The Debt Management Office (DMO) has called on the federal government to implement an efficient tax administration to tackle its revenue challenges, and also adopt debt management tools such as annual Debt Sustainability Analysis (DSA) and a medium-term debt management strategy (MTDS) every four years, to enable debt sustainability.
Patience Oniha, director general of the Debt Management Office (DMO), stated this during
the recently held 2022 Capital Market Correspondents Association of Nigeria (CAMCAN) conference, tagged: “Nigeria’s Public Debt and the Capital Market,’’ in Lagos.
According to Oniha, Nigeria’s debt service to revenue is extremely high and has remained a critical issue threatening debt sustainability by the federal government, an indication that urgent steps needed to be taken to boost the nation’s revenue and enhance public debt sustainability.
The DMO director general attributed the increase in oil theft and petrol subsidy, which have significantly reduced the revenue from oil sales that used to account for the bulk of government revenue, as the key factors of the current revenue problem.
Speaking on possible solutions and initiatives, she stressed the need for the country to moderate its new borrowings and ensure that public debt is sustainable through accelerating its revenue base to include non-oil revenue.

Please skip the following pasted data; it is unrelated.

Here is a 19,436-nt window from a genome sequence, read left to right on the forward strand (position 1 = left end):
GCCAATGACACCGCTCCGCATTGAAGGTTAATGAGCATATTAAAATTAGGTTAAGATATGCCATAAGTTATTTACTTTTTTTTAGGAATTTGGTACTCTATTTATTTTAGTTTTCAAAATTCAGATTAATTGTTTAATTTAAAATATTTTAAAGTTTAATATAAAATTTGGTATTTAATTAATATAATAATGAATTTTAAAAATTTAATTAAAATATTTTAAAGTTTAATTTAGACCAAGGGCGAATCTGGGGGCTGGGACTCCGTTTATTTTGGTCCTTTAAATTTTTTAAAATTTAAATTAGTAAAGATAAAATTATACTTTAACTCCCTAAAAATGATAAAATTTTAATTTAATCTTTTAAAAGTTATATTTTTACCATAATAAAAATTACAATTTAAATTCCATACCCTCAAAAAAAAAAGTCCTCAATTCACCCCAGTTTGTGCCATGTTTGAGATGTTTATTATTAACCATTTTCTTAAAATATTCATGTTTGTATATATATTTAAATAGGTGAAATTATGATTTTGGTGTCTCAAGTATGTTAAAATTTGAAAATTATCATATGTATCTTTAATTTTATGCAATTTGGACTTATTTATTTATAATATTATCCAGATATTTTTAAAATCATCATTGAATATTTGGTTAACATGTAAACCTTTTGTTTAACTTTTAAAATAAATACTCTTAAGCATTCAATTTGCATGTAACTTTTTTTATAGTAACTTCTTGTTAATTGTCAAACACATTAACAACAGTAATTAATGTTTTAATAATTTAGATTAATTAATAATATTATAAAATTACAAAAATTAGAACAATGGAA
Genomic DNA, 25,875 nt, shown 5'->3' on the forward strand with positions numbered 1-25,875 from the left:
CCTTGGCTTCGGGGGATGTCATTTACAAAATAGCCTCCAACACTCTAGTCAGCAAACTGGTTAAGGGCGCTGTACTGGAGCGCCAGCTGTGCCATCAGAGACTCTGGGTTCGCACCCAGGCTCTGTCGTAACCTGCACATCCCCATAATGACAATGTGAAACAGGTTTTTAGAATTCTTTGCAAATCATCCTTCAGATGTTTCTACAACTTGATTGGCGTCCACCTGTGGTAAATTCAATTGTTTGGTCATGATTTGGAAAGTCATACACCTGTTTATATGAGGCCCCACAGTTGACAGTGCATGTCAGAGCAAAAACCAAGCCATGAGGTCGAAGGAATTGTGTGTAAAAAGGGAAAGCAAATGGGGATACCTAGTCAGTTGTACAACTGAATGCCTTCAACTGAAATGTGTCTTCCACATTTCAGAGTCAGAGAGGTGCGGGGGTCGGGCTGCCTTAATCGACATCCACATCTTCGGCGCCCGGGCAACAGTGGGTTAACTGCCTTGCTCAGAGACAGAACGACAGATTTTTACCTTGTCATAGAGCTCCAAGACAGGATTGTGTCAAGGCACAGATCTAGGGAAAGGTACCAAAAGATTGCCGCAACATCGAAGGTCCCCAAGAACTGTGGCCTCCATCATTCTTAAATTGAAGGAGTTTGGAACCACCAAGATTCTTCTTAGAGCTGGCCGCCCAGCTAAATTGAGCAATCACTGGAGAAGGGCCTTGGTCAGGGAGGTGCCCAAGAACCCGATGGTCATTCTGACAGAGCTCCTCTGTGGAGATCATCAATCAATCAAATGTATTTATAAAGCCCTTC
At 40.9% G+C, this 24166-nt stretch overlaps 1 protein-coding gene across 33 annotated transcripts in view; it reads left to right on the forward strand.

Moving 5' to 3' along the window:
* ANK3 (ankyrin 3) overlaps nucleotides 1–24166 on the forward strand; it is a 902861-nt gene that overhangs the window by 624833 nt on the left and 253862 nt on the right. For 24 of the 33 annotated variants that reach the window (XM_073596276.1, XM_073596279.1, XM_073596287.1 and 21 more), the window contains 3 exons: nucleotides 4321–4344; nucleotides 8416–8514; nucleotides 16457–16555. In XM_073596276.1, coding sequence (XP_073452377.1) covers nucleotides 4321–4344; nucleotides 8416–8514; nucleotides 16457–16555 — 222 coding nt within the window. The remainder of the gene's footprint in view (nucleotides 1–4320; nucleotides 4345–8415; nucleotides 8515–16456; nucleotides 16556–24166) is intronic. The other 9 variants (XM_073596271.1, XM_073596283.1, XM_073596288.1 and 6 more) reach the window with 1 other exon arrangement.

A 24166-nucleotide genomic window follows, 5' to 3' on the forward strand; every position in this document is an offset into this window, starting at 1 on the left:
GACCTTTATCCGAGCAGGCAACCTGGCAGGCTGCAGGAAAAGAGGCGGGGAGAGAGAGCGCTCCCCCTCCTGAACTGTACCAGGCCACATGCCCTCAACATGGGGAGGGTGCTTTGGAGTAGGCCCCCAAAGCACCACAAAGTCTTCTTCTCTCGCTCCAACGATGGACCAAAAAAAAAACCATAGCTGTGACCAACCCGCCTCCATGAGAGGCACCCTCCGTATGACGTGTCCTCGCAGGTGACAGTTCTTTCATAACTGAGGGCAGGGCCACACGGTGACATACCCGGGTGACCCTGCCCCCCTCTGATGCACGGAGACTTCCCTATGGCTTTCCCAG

“The outlook shows that both the local and international markets are becoming tighter and interest rates are rising, thus priority should be less on borrowing and more on revenues from oil and non-oil sources,” Oniha said.
She further outlined that the government should, as a matter of urgency, rationalise expenditure and accelerate the growth in revenues, including implementation of strategic actions to boost tax administration and efficiency.
Oniha also advised that borrowings should be tied to projects and some of the projects should be based on generating commensurate revenues to service loans used to finance them.
She called for sale of government assets to unlock funding, adding that physical assets such as idle or underutilised properties could be redeveloped for commercialisation to generate revenue.
Meanwhile, Oniha noted that the nation’s total public debt to gross domestic product (GDP) of 23.06 per cent as of June 2022, was still within Nigeria’s benchmark limit of 40 per cent. She added that the figure is also within the World Bank/International Monetary Fund (IMF) recommended limit of 55 per cent for countries within Nigeria’s peer group and 70 per cent for ECOWAS countries.